Background: Pre-eclampsia, small-for-gestational-age infants, preterm birth and recurrent miscarriage complicate a significant number of pregnancies. The vascular endothelial growth factor (VEGF) family of angiogenic growth factors is implicated in the pathophysiology of these complications. We aimed to elucidate the role of these angiogenic factors in placentation and to evaluate the predictive value of their protein concentrations and genetic variations in pregnancy complications. Methods: We performed a systematic search of PubMed, and retrieved original articles. The search included a combination of terms such as VEGF-A, placental growth factor (PlGF), kinase insert domain receptor, fms-like-tyrosine-kinase receptor 1, soluble fms-like-tyrosine-kinase receptor 1, pre-eclampsia, small-for-gestational-age infants, preterm birth, recurrent miscarriage, placenta, prediction and polymorphisms. Results: This review summarizes the current knowledge of the roles of the VEGF family in early placentation and of the abnormalities in maternal plasma and placental expression of angiogenic proteins in adverse pregnancy outcomes compared with normal pregnancy. PlGF and sFLT-1 in combination with other clinical and biochemical markers in late first or second trimester appear to predict early-onset pre-eclampsia with a high sensitivity and specificity. However, VEGF family proteins do not have sufficient power to accurately predict late-onset pre-eclampsia, small-for-gestational age pregnancies or preterm birth. Functional polymorphisms in these angiogenic genes are implicated in pregnancy complications, but their contribution appears to be minor. Conclusions: Although the VEGF family has important roles in normal and complicated pregnancy, the current predictive value of the VEGF family as biomarkers appears to be limited to early-onset pre-eclampsia.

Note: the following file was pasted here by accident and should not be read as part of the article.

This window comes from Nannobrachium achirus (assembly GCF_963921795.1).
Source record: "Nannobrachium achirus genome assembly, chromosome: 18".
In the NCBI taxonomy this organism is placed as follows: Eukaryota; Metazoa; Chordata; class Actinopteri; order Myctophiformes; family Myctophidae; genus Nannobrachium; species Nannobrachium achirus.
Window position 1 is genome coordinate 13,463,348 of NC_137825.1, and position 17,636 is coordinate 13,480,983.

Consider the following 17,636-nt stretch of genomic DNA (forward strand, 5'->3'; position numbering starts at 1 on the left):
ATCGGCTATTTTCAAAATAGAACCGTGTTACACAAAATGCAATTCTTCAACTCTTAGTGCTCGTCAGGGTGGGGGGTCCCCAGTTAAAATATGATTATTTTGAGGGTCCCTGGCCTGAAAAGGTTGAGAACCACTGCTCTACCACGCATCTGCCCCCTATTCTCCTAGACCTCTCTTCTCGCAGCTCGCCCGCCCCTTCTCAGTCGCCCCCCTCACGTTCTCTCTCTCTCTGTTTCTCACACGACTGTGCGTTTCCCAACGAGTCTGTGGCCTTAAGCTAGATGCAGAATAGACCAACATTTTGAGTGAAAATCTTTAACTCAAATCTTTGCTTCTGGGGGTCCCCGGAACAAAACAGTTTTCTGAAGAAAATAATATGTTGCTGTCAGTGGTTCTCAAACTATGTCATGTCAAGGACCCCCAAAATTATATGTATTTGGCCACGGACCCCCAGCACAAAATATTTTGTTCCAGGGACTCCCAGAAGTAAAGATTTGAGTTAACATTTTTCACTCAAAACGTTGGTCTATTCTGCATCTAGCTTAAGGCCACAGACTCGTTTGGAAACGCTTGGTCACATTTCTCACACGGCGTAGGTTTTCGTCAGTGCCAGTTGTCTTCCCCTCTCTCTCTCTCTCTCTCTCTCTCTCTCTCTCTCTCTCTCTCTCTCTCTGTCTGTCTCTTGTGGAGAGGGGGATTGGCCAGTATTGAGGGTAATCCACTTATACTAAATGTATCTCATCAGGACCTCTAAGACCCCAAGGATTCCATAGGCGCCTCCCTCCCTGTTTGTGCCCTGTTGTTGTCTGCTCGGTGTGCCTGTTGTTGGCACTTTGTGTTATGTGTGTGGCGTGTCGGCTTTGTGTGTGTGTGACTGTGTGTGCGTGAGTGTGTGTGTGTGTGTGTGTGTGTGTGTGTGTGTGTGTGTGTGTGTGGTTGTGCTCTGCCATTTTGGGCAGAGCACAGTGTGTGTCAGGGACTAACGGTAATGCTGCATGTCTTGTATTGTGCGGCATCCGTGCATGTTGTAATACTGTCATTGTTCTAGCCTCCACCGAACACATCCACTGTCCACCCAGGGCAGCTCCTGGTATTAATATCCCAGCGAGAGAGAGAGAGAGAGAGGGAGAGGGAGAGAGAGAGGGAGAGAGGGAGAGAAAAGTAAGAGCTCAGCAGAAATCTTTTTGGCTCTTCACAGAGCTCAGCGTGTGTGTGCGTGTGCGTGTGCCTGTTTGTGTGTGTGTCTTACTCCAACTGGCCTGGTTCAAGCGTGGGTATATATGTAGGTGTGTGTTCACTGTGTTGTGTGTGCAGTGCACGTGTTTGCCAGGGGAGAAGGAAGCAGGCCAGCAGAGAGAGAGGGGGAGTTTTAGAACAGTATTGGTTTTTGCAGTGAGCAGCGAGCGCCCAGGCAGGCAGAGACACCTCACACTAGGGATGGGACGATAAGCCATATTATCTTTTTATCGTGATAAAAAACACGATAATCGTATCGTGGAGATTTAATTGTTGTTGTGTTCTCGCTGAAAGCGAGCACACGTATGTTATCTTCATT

- Small-for-gestational age
- VEGF family